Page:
Archive for November, 2016

The Election’s Over, Now What? Part 2: Here Comes the Spin

Posted by on November 29th, 2016

Media interview - large group of journalists interviewing VIP
As drug prices skyrocket and insurers pass the cost to patients, those patients are looking for relief somewhere. Unable to rely on drug companies to charge reasonable prices and less able to rely on insurance companies to cover their needs at an affordable price, the people have taken the issue into their own hands through initiatives like Proposition 61. Yet they face major opposition from the pharmaceutical industry which uses its massive resources to fight these attempts. Concrete action by congress and the president in favor of personal importation would give Americans a real, effective, safe alternative.

The pharmaceutical industry will soon step up its lobbying efforts. As promised earlier this year they will devote millions of dollars to lobbying and ad campaigns in 2017 to push forward their message that high prices are needed to fund their research efforts and to portray the pharmaceutical industry in a positive light. They’re beefing up their war chest too. PhRMA, the industry lobby group, raised their membership dues 50% to increase their annual budget to more than $300 million/year. The fight from a money point of view is one-sided, but that doesn’t mean it can’t be won. Patients are always the ones who get caught in the middle and always end up paying more, and it’s time for that to change. They need to demand action from Congress and the new president.

The biggest protection you have against the spin of the big pharmaceutical lobby is education. Keep in mind, when you see these ads, they are intended to polish the pharmaceutical industry’s tarnished image. They want to drown out the discontent over prices by showing they absolutely need the money. That’s an argument that’s in doubt. Pharmaceutical companies routinely spend more money on marketing than they do and research and development; further, pumping millions more into their industry lobby demonstrates money can’t be very tight.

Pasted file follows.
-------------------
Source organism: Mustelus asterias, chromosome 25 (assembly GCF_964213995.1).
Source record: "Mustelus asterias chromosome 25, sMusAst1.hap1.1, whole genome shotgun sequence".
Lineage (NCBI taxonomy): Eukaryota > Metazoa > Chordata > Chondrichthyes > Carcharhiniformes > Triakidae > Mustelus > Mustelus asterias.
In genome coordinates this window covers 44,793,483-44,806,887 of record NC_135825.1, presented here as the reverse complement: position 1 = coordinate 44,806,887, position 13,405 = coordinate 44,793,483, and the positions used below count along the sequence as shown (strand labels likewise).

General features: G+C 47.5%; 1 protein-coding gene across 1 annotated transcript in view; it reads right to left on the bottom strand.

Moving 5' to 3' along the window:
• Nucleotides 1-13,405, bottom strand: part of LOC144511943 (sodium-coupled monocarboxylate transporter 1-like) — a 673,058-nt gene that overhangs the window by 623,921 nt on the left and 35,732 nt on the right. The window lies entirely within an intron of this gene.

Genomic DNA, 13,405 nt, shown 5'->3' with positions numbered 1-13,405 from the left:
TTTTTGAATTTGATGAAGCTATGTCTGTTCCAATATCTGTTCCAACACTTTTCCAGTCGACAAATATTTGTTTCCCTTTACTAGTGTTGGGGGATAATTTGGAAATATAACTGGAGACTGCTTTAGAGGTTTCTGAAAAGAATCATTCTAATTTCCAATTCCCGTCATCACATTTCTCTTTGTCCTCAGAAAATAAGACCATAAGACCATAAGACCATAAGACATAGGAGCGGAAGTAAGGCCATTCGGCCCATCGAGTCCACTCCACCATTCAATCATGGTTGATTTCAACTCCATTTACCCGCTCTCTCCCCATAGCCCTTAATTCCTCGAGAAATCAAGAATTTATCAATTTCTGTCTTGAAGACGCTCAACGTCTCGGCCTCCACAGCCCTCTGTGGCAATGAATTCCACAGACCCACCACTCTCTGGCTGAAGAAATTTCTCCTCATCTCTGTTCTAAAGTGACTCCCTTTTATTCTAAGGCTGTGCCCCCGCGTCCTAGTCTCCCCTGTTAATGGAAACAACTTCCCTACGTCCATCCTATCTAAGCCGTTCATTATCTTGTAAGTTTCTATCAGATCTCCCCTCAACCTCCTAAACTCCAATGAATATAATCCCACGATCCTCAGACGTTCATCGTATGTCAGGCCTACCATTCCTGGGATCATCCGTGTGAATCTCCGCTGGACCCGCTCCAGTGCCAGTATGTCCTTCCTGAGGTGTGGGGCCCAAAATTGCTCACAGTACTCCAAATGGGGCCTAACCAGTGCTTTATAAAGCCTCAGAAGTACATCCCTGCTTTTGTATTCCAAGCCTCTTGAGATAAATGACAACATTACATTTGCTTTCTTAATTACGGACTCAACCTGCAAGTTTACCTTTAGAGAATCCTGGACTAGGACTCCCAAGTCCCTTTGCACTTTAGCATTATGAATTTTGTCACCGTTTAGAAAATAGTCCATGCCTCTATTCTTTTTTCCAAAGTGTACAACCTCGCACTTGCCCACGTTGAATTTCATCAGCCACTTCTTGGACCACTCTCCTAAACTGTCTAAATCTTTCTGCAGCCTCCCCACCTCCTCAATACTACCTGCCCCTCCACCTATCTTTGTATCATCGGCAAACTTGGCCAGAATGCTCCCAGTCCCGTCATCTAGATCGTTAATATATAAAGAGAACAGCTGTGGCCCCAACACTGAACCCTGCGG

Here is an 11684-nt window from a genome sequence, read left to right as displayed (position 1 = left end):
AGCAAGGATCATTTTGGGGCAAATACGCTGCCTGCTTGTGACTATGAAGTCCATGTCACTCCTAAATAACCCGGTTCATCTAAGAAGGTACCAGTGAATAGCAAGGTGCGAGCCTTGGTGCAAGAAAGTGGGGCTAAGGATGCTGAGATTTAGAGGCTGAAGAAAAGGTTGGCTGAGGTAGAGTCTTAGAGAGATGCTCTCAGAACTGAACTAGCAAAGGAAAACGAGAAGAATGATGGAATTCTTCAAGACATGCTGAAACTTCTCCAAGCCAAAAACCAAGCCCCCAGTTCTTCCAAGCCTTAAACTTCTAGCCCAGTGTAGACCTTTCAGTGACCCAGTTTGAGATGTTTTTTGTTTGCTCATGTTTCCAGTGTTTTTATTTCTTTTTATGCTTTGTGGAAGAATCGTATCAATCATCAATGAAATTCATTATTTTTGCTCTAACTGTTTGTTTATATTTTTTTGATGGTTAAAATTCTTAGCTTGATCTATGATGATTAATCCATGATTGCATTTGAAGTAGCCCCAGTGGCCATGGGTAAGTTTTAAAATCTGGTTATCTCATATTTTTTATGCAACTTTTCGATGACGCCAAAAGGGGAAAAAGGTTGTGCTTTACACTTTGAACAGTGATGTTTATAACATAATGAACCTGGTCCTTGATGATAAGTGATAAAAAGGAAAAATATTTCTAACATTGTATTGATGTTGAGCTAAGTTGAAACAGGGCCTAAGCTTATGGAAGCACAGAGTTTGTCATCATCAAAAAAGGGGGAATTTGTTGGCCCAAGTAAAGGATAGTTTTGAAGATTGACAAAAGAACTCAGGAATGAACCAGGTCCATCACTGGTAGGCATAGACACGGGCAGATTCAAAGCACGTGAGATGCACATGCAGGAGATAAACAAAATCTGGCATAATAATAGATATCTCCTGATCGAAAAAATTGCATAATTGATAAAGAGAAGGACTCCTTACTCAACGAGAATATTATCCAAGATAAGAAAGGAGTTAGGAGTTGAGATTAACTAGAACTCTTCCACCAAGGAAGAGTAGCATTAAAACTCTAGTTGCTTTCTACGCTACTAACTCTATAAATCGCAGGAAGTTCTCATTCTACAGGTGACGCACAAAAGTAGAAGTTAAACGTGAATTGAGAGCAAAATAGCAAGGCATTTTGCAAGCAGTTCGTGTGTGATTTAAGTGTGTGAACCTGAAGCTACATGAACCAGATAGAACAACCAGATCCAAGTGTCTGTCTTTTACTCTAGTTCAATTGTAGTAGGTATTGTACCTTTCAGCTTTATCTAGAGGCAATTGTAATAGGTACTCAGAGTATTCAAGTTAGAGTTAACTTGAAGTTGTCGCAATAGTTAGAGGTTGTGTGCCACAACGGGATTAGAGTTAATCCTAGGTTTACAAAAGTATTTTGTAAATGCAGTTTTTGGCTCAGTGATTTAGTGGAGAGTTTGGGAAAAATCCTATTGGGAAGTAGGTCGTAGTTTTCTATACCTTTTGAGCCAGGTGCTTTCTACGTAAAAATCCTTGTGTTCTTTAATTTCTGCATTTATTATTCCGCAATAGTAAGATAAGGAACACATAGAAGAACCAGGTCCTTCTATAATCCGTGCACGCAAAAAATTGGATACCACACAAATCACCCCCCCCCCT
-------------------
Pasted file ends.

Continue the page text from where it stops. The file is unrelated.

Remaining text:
According to a Harvard-STAT poll from 2015 the public’s perception of how well the pharmaceutical industry is serving people has dropped markedly, 79% of the American public said the industry is doing a good job in 1997, that dropped to 49% in 2015. Ultimately the public has to decide if PhRMA’s message is true but anger over high drug prices suggests the pharmaceutical industry faces an uphill battle.

What is a Parallel Import?

Posted by on November 23rd, 2016

FAQ or Frequently asked questions words on yellow road sign with blurred background
Many of the products we sell are shipped from the United Kingdom. At some point you may have been told that the product you are going to receive is a parallel import obtained from the European Union and approved for sale in the UK. Many patients have questions about what that means. Simply put a parallel import is a good that has been produced legitimately for one market and is then imported into another without the consent of the patent holder or license holder in the receiving market. It is a common trade practice in the European Union and forms a part of its single market economy.